In Pennsylvania, an incapacitated elderly person can implement assistance with their financial and medical affairs in two ways. If the person has drafted and executed a durable power of attorney, then the appointed agent under the power of attorney may step in to manage the financial and medical affairs of the person.
If the incapacitated individual does not have a durable power of attorney, then family members, or even government agencies, may petition the county court to be appointed guardian of the incapacitated person. The court guardianship may include the power to direct medical and person care, or the power to handle financial affairs, or both.
Pennsylvania’s increasing elderly population prompted the Court to form a task force with recommendations to further protect senior citizens and their health interests and property interests. Traditionally, there is little court oversight or regulation of the agent under the power of attorney or the guardian appointed by the court.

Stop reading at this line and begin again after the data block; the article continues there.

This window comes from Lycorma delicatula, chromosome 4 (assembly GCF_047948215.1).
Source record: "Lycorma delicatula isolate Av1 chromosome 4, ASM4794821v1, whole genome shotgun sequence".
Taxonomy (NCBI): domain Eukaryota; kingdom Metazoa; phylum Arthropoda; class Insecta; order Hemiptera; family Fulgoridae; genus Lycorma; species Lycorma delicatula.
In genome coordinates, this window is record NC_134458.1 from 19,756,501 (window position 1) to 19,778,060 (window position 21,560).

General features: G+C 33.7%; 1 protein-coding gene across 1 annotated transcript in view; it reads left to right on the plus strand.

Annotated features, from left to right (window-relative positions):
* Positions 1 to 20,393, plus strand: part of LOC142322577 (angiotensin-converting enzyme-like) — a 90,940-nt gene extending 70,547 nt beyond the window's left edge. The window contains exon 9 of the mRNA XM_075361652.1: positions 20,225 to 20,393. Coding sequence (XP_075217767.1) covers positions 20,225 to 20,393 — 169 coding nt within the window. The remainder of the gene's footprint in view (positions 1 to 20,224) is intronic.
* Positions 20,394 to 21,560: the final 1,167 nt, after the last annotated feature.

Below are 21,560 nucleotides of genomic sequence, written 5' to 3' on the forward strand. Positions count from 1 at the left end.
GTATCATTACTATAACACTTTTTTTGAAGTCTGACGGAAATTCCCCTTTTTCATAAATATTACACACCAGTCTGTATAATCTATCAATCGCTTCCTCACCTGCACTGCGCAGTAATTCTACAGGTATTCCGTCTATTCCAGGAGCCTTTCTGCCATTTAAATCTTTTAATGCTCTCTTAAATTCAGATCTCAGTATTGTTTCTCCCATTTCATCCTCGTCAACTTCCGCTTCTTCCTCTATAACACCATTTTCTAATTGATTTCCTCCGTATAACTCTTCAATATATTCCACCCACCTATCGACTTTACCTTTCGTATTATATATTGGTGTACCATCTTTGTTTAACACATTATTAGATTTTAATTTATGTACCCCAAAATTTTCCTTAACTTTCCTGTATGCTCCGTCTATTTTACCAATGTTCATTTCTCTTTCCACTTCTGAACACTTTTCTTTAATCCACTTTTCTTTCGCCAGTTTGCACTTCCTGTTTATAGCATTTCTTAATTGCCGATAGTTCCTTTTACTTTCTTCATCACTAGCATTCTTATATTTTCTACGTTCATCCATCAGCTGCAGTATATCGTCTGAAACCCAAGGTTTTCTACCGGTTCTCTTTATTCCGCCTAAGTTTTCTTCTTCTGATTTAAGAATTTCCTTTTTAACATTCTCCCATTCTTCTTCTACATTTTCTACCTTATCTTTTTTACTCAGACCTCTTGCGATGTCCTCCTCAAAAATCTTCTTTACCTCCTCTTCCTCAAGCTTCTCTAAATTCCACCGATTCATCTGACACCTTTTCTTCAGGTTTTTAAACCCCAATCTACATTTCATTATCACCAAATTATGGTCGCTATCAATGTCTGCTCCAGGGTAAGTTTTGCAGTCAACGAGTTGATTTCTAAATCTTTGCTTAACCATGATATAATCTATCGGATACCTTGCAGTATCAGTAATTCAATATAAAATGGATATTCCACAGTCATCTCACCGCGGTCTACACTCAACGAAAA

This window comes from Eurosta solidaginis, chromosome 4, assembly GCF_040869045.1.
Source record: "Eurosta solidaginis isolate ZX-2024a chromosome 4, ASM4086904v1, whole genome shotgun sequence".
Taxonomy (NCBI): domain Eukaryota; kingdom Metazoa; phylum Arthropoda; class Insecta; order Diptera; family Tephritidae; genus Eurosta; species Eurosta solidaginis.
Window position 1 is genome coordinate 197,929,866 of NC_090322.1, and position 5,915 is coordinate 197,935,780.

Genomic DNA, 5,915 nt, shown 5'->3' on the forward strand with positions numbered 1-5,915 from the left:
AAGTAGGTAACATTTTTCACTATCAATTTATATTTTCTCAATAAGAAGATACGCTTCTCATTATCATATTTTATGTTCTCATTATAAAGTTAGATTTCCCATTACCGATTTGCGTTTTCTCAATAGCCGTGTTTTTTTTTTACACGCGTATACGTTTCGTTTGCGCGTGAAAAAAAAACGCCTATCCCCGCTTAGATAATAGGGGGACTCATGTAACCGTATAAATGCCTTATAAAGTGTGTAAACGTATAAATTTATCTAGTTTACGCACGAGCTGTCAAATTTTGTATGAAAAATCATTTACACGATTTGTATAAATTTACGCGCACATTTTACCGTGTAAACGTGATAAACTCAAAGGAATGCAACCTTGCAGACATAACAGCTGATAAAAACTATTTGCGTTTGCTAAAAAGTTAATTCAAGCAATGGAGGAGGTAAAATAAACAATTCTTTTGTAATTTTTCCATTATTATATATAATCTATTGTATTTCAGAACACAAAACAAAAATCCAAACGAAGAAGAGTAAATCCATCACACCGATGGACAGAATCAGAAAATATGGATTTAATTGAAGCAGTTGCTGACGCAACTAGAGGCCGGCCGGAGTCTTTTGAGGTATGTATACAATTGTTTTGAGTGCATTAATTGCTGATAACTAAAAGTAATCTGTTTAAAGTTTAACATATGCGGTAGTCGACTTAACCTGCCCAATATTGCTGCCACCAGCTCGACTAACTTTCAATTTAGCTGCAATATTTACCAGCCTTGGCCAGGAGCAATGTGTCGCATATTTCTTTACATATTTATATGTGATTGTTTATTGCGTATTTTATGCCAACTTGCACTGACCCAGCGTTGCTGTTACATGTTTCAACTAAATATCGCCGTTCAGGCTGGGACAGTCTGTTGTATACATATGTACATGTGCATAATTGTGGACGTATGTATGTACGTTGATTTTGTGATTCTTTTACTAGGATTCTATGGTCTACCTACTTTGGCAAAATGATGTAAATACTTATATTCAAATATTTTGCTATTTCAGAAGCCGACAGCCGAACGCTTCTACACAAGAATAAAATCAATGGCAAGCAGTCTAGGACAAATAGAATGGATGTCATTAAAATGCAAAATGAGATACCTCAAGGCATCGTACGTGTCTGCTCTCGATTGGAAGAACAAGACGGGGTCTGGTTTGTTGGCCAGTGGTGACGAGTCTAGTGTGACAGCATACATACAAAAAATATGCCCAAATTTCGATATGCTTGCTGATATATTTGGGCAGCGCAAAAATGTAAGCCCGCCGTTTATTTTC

As you might expect, some guardians and agents have created disastrous results; these announced changes by the Pennsylvania Supreme Court are an attempt to address some of these concerns.
If you have questions about powers of attorney, guardianship, incapacity, nursing home care, medical assistance or Medicaid, it is crucial that you talk with an experienced elder law and estate planning attorney. At Amori & Associates, LLC, attorney Scott M. Amori would be happy to discuss your situation. Please contact Amori & Associates at (570) 421-1406 for a no obligation consultation.